With modern noise attenuation technologies and careful people flow and management strategies, this works. A non-profit organisation bought the land, built the venue and the flats above it, and earns profit from both. It assists in programming the venue as well as stewarding the site. Here, you’re not sacrificing the venue for the sake of housing: both uses are treated equally.  


This can happen here.  A significant amount of land is owned across London and the UK by local councils and boroughs. Transport for London owns a substantial amount of land; so does Network Rail. Not all is suitable for our purposes, but enough is to experiment. We have already seen artist housing spring up in an old hotel in Haringey, for example. If a venue, or rehearsal space, or studio, or art gallery was bolted onto such a housing scheme, all sides could, in theory, benefit.

It may be difficult to envisage this working in large-scale, privately-owned developments, but elements of this idea could still be implemented. All developments need to abide by a variety of Section 106 obligations, and all benefit by providing a product geared towards the communities they are working with.

The problem as present is that, when it comes to how our built environment is constructed, we live in an either/or ecosystem: it is either profit or affordable housing, either commercial high footfall retail or leisure.

The government introduced an amendment in planning law called “permitted development”, which allows offices or pubs to be changed into housing (or vice-versa) with minimal consent. But this has only exacerbated the problem: uses are changed more quickly, making them even more singularly focused. That office is now housing, and only housing.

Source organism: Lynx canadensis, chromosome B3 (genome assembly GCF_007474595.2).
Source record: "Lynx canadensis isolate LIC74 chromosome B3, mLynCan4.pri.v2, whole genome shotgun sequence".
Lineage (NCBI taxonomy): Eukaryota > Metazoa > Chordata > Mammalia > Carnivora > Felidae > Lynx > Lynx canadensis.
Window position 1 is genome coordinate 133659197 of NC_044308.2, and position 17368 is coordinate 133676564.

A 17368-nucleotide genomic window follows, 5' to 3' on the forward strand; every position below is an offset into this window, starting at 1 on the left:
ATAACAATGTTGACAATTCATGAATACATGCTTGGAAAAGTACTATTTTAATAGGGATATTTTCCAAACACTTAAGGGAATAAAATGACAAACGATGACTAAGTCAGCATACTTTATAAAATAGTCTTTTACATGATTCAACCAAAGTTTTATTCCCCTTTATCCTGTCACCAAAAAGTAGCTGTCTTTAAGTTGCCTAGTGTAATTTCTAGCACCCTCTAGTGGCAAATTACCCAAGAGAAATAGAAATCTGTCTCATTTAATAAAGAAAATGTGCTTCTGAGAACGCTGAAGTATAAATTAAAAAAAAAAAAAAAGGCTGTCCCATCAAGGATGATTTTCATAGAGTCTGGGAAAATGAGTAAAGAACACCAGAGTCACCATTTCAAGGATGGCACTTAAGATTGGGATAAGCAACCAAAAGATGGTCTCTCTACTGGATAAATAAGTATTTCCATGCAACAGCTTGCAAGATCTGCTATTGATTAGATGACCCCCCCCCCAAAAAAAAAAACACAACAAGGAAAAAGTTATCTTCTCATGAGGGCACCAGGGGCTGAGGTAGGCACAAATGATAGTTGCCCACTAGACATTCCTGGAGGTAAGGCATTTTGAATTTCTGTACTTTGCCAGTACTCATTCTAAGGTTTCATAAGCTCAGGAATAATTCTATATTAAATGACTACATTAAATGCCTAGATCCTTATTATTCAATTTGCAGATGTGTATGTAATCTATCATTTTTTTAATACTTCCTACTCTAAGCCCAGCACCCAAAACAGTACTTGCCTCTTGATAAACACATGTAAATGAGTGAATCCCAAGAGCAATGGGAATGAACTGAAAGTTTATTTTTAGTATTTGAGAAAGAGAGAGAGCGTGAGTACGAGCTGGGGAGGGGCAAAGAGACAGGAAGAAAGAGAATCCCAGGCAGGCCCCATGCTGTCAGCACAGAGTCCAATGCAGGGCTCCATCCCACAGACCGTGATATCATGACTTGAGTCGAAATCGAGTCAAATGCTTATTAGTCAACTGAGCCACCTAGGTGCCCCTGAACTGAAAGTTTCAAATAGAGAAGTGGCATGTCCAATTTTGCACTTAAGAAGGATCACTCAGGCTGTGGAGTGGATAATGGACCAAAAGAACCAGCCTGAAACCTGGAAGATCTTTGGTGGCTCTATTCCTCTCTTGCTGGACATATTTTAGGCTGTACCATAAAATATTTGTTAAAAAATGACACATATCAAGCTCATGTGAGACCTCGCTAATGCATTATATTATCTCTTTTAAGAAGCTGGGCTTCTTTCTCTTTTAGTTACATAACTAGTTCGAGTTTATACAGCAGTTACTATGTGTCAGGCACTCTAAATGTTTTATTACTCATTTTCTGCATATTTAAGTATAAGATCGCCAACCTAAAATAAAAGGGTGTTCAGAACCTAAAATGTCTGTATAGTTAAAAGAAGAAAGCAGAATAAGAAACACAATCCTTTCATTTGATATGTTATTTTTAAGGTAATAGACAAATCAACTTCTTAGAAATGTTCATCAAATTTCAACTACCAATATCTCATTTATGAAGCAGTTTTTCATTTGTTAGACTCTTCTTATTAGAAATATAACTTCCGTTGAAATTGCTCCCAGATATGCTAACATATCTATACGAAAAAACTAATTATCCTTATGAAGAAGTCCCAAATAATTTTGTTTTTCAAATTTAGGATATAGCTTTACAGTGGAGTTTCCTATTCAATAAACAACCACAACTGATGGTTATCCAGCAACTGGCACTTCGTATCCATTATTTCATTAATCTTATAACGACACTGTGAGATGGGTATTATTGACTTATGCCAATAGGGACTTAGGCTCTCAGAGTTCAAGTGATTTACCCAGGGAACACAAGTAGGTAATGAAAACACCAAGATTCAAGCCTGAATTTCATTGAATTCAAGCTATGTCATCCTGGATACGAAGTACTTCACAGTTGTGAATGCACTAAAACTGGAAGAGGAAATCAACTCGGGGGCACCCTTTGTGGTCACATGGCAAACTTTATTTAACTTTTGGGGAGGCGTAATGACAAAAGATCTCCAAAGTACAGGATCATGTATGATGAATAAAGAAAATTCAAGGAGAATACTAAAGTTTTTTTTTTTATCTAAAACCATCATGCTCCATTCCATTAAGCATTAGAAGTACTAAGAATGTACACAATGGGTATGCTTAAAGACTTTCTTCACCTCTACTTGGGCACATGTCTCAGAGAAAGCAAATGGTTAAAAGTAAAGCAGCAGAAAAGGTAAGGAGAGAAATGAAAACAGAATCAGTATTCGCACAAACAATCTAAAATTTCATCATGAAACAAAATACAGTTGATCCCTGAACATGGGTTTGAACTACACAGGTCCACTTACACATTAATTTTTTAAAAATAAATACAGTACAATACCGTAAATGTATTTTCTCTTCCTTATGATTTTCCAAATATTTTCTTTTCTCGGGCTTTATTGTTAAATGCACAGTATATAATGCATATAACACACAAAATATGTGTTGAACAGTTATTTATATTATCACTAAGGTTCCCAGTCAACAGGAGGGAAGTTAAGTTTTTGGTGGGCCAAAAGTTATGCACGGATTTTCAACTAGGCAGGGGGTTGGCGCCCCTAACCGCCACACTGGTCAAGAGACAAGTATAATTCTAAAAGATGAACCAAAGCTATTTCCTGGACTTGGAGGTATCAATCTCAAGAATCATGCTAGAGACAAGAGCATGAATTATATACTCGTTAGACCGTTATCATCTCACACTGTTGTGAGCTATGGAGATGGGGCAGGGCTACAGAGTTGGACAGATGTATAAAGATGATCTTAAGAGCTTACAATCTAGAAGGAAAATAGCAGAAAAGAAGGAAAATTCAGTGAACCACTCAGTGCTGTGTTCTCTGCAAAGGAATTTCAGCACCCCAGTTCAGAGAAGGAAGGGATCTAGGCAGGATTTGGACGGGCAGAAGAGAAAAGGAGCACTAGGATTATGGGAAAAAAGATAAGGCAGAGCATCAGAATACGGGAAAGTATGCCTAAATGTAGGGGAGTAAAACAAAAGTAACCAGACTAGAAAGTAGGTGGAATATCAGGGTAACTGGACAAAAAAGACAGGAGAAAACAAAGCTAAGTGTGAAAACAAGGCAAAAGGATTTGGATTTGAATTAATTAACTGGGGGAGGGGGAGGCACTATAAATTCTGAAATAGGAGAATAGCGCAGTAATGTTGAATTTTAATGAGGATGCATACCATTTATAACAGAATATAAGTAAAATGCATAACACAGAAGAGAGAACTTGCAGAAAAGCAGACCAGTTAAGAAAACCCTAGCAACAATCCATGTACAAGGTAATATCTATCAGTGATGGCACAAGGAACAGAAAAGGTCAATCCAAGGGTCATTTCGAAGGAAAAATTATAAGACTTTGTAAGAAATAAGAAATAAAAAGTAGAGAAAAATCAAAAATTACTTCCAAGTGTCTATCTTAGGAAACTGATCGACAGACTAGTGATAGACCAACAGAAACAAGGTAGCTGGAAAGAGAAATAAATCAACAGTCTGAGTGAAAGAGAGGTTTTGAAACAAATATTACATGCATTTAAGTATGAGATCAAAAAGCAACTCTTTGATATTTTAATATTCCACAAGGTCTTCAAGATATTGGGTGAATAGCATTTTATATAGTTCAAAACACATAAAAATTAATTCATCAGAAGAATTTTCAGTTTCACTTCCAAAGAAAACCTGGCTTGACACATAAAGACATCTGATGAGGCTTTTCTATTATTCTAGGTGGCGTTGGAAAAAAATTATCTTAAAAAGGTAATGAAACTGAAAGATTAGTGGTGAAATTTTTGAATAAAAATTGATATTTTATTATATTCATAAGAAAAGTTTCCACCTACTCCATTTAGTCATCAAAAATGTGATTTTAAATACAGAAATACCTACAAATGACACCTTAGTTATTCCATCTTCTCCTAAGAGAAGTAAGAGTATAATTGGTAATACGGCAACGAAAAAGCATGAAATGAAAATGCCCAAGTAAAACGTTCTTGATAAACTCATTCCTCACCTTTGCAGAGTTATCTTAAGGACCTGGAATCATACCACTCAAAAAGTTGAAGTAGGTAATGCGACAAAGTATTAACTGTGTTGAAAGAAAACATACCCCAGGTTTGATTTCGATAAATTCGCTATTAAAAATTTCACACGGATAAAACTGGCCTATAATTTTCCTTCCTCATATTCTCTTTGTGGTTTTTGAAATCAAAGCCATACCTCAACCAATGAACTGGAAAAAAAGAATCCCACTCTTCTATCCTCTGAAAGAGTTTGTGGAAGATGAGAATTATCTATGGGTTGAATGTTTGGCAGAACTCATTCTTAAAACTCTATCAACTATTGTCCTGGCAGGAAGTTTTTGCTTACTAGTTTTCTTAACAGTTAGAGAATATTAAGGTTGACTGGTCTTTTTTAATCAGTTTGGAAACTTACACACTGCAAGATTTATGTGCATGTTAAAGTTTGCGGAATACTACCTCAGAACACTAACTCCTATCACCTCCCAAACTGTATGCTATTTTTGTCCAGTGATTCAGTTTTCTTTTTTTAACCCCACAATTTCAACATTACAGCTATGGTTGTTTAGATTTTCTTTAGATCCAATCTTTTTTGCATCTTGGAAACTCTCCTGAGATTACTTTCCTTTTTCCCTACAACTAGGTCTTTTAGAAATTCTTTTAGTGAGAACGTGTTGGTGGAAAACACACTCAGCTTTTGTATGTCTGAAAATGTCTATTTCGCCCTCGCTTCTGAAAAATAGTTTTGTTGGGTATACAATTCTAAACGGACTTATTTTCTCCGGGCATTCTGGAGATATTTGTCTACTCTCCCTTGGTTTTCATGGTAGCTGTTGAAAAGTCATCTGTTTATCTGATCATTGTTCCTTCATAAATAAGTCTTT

So I am on the lookout for land and buildings – both public and privately owned – where we can explore such a project. And I need partners and allies, because we need more suitable, community focused housing as well as more venues. Why not have both in the same location? We can increase density. We can contribute to town centre development. And we can make our built environment more environmentally and culturally friendly.

Because there are only so many venues we can save, and there is only so much time to respond to threats one-by-one. These closures will continue to happen – but we need new venues, fit for all purposes, from live music to yoga, theatre to comedy, to replace them.

And if we think our cultural spaces are as beneficial to society as assuaging our housing crisis, we need to make alternative models less alternative.

Dr Shain Shapiro is the managing director of Sound Diplomacy, a consultancy specialising in music cities and market development. 

 
 
 
 

Meet the YIMBY campaigners hoping to ease the housing crisis

Some houses, being built. Image: Getty.

The nimby is a wearily familiar political breed. Though individuals may support new housing and infrastructure projects in theory, they oppose them in practice (“not in my backyard”). For fear of consequences such as a fall in property values, locals reliably revolt against proposed developments – and politicians retreat. The net result is that cities and countries are denied the housing they need. For the past decade, the UK has fallen far short of the 250,000 new homes required annually to meet demand.